In addition to milk protein, milk fat is another economically important trait in milk production. The de novo synthesis of fatty acids in the udder relies on VFAs being transported from the rumen (Palmquist, 2006). VFA absorption and transportation is associated with aspects of rumen wall physiology such as epithelial surfaces and activity of transporters (O'Shea et al., 2016). There is evidence that rumen epithelial bacterial abundance is associated with total ruminal VFA concentration (Chen et al., 2012), suggesting that this community may play a role in regulating VFA absorption. It may be worth exploring the role of active transporters and the epimural microbiome using meta-transcriptomics to identify active transportation pathways for the corresponding VFAs and their relationship with active microbial groups in the rumen wall (Mann et al., 2018).

Feed efficiency

Epimural microbiota have also been reported to be a factor affecting host feed efficiency. Kong (2016) compared the epimural microbiota in beef cattle with different residue feed intake (RFI), a common measurement for cattle feed efficiency (where low RFI indicates higher efficiency). The study found that Campylobacteraceae and Neisseriaceae had significantly greater cell activity in the L-RFI epithelium than that in the H-RFI epithelium (5.8% vs 2.4%, 10.8% vs 1.0%, respectively). It was suggested that the higher oxidase activity enabled by these two phylotypes may lead to higher oxygen scavenging capacity in L-RFI animals, thus maintaining an anaerobic environment for better microbial anaerobic fermentation, resulting in higher energy efficiency. Liang et al. (2017) studied the epimural microbiota in finishing Hu breed lambs and found the proportion of Butyrivibrio fibrisolvens and Escherichia coli was higher in H-RFI animals. The greater abundance of 6. fibrisolvens was reported to be associated with the lower propionate concentration and a greater acetate:propionate ratio, which coincided with lower feed efficiency. It was suggested that the higher E. coli population was the result of the greater fluctuation of the rumen pH and VFA concentrations within the rumen of H-RFI animals (Liang et al., 2017). It has been suggested that the effect of epimural microbiota on host feed efficiency which is unknown may rely on other functions rather than feed degradation. It would be useful to apply metagenome and/or metatranscriptome-based approaches to identify the active pathway(s) to better define the exact mechanisms that may influence host feed efficiency and to what extent the epimural microbiota contribute to cattle feed efficiency.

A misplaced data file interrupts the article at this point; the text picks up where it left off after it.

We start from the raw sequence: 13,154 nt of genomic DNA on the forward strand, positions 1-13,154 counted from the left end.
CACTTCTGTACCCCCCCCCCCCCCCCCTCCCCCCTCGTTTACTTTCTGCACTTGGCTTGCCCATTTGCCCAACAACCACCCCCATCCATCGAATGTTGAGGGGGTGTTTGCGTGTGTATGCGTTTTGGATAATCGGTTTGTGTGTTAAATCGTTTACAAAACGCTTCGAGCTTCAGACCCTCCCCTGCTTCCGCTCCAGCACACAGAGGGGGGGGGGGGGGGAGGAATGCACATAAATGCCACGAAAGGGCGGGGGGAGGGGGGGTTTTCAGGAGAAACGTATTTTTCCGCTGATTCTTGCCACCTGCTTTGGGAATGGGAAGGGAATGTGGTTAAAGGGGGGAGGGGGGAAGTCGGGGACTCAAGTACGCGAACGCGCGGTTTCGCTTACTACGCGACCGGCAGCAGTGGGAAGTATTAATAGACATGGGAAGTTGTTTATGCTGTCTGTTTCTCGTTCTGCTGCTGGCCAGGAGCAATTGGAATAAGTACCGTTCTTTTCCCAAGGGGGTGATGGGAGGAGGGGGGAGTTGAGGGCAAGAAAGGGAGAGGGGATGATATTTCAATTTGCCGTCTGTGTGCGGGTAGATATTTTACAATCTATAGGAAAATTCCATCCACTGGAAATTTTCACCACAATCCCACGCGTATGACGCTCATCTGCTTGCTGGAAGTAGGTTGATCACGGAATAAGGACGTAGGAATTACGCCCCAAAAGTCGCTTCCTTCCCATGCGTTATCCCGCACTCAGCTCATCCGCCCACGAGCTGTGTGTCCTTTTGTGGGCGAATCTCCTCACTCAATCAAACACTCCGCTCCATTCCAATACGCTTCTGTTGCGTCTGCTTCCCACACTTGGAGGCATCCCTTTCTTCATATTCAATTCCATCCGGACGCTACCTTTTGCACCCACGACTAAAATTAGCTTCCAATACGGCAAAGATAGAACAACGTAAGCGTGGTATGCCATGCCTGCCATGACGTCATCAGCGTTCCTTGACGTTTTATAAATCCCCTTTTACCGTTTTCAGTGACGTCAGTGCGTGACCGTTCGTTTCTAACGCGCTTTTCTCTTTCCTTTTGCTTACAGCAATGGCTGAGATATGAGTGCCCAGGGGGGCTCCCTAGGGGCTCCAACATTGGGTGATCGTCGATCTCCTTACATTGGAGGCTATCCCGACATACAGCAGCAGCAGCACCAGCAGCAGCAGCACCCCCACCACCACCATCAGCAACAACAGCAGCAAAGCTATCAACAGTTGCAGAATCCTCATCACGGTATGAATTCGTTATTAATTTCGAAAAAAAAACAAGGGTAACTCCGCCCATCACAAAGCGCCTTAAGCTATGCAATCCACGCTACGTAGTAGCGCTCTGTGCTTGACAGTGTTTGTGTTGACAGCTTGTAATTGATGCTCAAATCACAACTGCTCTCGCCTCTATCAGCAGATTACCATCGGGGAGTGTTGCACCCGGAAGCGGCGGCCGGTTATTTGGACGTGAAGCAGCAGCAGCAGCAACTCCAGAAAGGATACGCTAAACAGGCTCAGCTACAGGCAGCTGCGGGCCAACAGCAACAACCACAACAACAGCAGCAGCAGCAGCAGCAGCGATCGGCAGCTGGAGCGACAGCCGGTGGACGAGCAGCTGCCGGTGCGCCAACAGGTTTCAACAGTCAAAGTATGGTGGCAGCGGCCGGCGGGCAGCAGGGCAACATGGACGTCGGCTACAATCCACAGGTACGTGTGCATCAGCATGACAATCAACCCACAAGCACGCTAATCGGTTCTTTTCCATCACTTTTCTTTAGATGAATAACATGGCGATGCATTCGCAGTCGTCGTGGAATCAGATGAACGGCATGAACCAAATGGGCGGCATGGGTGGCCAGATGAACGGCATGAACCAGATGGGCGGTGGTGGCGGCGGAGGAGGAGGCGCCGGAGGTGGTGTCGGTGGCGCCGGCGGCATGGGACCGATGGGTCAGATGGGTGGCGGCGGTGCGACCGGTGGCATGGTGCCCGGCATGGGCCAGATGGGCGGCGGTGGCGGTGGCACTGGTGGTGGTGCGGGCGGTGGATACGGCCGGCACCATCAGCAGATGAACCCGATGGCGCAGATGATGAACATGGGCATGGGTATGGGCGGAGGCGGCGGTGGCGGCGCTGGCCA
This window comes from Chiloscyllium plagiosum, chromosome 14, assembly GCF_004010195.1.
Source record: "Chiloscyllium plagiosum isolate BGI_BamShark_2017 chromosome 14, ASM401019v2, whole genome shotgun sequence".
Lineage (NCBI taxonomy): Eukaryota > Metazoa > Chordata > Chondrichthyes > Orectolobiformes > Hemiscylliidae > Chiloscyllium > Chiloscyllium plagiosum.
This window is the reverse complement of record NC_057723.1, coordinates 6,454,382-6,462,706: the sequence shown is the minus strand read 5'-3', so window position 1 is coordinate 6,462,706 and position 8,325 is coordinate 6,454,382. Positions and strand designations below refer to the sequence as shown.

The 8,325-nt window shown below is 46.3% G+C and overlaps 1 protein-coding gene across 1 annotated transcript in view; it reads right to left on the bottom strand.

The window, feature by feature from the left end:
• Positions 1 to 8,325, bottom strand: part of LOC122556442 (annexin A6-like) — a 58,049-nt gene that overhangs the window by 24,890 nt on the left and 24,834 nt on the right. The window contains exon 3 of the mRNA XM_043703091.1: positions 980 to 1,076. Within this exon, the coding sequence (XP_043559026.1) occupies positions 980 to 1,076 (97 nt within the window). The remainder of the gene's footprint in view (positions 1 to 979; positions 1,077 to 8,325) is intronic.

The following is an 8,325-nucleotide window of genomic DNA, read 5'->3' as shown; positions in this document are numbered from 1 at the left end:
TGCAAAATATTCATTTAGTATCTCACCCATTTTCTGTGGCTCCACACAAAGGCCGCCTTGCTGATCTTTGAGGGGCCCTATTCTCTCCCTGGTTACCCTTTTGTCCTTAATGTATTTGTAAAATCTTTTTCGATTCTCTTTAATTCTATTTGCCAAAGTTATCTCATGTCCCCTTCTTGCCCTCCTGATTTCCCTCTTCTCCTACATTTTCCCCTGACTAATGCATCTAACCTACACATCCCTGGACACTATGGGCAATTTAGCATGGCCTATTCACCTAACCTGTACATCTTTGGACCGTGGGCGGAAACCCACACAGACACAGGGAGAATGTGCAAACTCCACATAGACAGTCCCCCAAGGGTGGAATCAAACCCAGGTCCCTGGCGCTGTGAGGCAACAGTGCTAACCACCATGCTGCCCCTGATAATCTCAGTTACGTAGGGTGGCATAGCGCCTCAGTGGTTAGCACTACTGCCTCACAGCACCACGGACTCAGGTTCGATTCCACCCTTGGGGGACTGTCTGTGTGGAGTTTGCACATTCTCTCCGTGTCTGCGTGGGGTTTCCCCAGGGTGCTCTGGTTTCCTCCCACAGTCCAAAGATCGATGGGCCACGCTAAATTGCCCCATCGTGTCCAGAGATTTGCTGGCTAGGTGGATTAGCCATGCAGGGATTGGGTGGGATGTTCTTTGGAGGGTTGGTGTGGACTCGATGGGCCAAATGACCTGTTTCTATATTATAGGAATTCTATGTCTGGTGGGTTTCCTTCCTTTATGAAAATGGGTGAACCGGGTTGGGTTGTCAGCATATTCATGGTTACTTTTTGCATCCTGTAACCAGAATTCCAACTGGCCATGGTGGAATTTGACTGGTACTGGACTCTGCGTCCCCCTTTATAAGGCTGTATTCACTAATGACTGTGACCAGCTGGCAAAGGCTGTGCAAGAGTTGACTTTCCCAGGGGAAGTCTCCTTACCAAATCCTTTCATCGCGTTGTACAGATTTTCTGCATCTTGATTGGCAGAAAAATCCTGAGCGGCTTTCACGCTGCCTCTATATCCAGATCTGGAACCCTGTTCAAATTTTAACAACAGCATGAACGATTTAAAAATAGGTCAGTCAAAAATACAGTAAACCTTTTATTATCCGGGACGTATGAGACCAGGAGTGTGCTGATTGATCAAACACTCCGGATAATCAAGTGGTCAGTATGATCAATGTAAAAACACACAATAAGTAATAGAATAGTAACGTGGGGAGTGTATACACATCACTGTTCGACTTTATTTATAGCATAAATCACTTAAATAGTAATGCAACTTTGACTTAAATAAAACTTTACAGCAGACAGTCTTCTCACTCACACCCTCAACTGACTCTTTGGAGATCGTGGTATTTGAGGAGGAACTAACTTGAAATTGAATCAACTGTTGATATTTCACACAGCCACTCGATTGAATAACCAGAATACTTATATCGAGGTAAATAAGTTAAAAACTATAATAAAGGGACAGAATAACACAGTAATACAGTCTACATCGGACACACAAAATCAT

Methane emissions